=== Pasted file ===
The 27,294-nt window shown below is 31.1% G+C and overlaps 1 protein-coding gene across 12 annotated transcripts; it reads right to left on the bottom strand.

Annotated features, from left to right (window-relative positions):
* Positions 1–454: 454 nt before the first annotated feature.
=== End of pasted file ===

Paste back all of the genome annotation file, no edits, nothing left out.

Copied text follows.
The 27,294-nt window shown below is 31.1% G+C and overlaps 1 protein-coding gene across 12 annotated transcripts; it reads right to left on the bottom strand.

Annotated features, from left to right (window-relative positions):
* Positions 1–454: 454 nt before the first annotated feature.